to deserve notice from any source. S un
Clarke, where he is known. lias hi- reputa
tion firmly established as the m -! con
temptible of liars, and he is; only seeking
notoriety. He is harmless, and since his
brain has became affected (he says it is
his back) he is to be pitied for his iesune
It is really about time the Democratic
party knew where it was going. Oreyon
ian. Into the White House in 1ST 3.
The Result.
A negro State "Senator of Texas, ex
hibits the policy to be pursued towards
the while landholders of the South in the
following highly characteristic language :
"Much is said about taxes, and fhe
Democrats 3ay they are groaring under
tbem. Glad "of it. Let them groan. I
have got $2,000 worth or property, and
I like to pay taxes on it. It s my privi
lege. Yon can't buy any land. They
won't sell it to you. "Your old masters
didn't give you any land or horses. The
United States failed to confiscate them,
and the Constitution failed too. There
is no way left but to tax and sell, so as to
get cheap homes. If there is any virtue
in taxation, we will tax and tax, until we
tax them out of their lands."
And was it for this that the people of
the South laid down their arms at Rich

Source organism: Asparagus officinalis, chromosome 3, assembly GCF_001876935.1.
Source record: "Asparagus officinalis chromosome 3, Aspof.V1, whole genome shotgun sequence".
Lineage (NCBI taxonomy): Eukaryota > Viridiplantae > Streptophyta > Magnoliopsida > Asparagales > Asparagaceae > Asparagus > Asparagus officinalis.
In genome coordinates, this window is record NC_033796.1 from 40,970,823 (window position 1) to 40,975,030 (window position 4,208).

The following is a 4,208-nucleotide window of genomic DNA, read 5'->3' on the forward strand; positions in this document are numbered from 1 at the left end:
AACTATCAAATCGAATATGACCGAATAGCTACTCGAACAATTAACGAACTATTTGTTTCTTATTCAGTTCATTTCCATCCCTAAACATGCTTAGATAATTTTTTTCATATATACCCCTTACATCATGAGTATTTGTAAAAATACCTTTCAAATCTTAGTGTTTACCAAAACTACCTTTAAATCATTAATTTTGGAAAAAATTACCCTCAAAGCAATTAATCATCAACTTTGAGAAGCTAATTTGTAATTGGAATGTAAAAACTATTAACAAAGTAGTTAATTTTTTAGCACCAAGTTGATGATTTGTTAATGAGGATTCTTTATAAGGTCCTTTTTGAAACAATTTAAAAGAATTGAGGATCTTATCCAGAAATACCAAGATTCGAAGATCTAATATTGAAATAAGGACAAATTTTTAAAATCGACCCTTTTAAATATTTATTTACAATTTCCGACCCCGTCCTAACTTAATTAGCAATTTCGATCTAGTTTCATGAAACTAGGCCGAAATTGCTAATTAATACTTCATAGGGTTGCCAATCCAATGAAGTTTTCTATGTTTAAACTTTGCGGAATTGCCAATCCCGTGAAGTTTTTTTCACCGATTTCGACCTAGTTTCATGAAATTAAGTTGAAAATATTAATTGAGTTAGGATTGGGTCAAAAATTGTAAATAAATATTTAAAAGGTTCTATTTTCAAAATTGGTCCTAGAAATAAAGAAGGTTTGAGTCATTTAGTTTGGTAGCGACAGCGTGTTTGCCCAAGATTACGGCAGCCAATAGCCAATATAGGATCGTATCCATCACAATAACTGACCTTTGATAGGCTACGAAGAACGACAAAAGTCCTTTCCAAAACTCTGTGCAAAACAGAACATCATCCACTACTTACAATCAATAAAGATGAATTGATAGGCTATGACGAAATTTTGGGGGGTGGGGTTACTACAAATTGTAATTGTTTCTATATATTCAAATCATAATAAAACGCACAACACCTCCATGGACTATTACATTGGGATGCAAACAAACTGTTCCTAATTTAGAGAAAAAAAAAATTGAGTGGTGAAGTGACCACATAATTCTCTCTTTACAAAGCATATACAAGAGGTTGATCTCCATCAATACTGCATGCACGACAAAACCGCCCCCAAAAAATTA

mond? Was it promises of an exhibition
of such a sentiment as this that prompted
the surrender of that, man whose honored
head now presses a cold pillow of clay ?
Are the people of the South to be can
they be censured for rebelling against
such negro domination as this? Is this
the victory for which a million lives were
sacrificed on blood stained battle fields of
tiie South? Is this '-Freedom to all men
under i'ne sun ?" Is this equal rights to
all "American citizens," when a thick
ltppel. flat-nosed, ape-headel babboon
from the deserts of Ethiopia can stand on
American soil and thus address free ichite
Americans ? Is this your "glorious liberty
and re-united Union, when our brothers
are to be driven, by onerous and exces
sive taxes, .from their homes, their own
firesides; and by bitter
compelled to leave the land which gave
them birth, and behold polluted by the
vandal feet of Northern scalawags the
Soil which holds the ashes of their kin
dred? Yes! this is the fruition of the
war ; this is the purpose for which it was
inaugurated by those devils incarnate,
who sought only the humiliation and de
struction of the Southern people. They
raised the hue and cry of "Union," "Lib
eity." and "the old Flag," only to excite
and inflame the minds of the unthinking
and impulsive masses of tha North, and
when they hid for four long years caused
their poor deluded followers to wade in
human blood, they made peace an hon
orable peace. Yet the ink upon the treaty
signed by the noble veteran of Virginia
was scarcely dry when the faih of the
nation, pledged in the sight of God and
those contending armies, was broken, its
honor forfeited, and its once glorious
name covered with disgrace.
But there is a day of retribution com
ing. As sure as there is a God in Heaven,
this unprincipled, unscrupulous and
damnable Radical party, sooner or later,